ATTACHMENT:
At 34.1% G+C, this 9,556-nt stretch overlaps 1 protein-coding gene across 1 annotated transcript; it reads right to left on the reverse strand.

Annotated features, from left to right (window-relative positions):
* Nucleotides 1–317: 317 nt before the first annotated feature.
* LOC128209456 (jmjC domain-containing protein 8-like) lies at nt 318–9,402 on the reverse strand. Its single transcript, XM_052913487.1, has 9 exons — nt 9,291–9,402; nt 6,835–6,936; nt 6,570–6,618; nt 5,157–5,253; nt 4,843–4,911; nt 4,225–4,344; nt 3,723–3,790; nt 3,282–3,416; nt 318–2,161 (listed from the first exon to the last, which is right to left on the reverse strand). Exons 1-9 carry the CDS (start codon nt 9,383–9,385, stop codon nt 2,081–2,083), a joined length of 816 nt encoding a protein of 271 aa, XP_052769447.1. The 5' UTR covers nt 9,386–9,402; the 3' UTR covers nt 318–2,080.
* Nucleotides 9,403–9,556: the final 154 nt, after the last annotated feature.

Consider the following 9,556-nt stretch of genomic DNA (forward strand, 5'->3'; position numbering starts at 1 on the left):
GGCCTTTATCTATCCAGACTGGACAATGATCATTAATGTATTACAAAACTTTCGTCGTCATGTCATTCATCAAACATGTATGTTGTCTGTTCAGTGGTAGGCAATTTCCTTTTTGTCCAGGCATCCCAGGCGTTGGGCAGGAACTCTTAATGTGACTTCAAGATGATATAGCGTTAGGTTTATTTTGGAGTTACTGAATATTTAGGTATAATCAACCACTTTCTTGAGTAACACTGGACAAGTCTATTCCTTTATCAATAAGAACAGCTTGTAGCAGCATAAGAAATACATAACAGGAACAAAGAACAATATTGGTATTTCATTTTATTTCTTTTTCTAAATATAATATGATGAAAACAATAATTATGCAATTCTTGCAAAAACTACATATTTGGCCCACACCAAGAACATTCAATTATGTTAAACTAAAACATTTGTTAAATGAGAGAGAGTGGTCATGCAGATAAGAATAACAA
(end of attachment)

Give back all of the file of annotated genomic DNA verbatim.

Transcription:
At 34.1% G+C, this 9,556-nt stretch overlaps 1 protein-coding gene across 1 annotated transcript; it reads right to left on the reverse strand.

Annotated features, from left to right (window-relative positions):
* Nucleotides 1–317: 317 nt before the first annotated feature.
* LOC128209456 (jmjC domain-containing protein 8-like) lies at nt 318–9,402 on the reverse strand. Its single transcript, XM_052913487.1, has 9 exons — nt 9,291–9,402; nt 6,835–6,936; nt 6,570–6,618; nt 5,157–5,253; nt 4,843–4,911; nt 4,225–4,344; nt 3,723–3,790; nt 3,282–3,416; nt 318–2,161 (listed from the first exon to the last, which is right to left on the reverse strand). Exons 1-9 carry the CDS (start codon nt 9,383–9,385, stop codon nt 2,081–2,083), a joined length of 816 nt encoding a protein of 271 aa, XP_052769447.1. The 5' UTR covers nt 9,386–9,402; the 3' UTR covers nt 318–2,080.
* Nucleotides 9,403–9,556: the final 154 nt, after the last annotated feature.

Consider the following 9,556-nt stretch of genomic DNA (forward strand, 5'->3'; position numbering starts at 1 on the left):
GGCCTTTATCTATCCAGACTGGACAATGATCATTAATGTATTACAAAACTTTCGTCGTCATGTCATTCATCAAACATGTATGTTGTCTGTTCAGTGGTAGGCAATTTCCTTTTTGTCCAGGCATCCCAGGCGTTGGGCAGGAACTCTTAATGTGACTTCAAGATGATATAGCGTTAGGTTTATTTTGGAGTTACTGAATATTTAGGTATAATCAACCACTTTCTTGAGTAACACTGGACAAGTCTATTCCTTTATCAATAAGAACAGCTTGTAGCAGCATAAGAAATACATAACAGGAACAAAGAACAATATTGGTATTTCATTTTATTTCTTTTTCTAAATATAATATGATGAAAACAATAATTATGCAATTCTTGCAAAAACTACATATTTGGCCCACACCAAGAACATTCAATTATGTTAAACTAAAACATTTGTTAAATGAGAGAGAGTGGTCATGCAGATAAGAATAACAA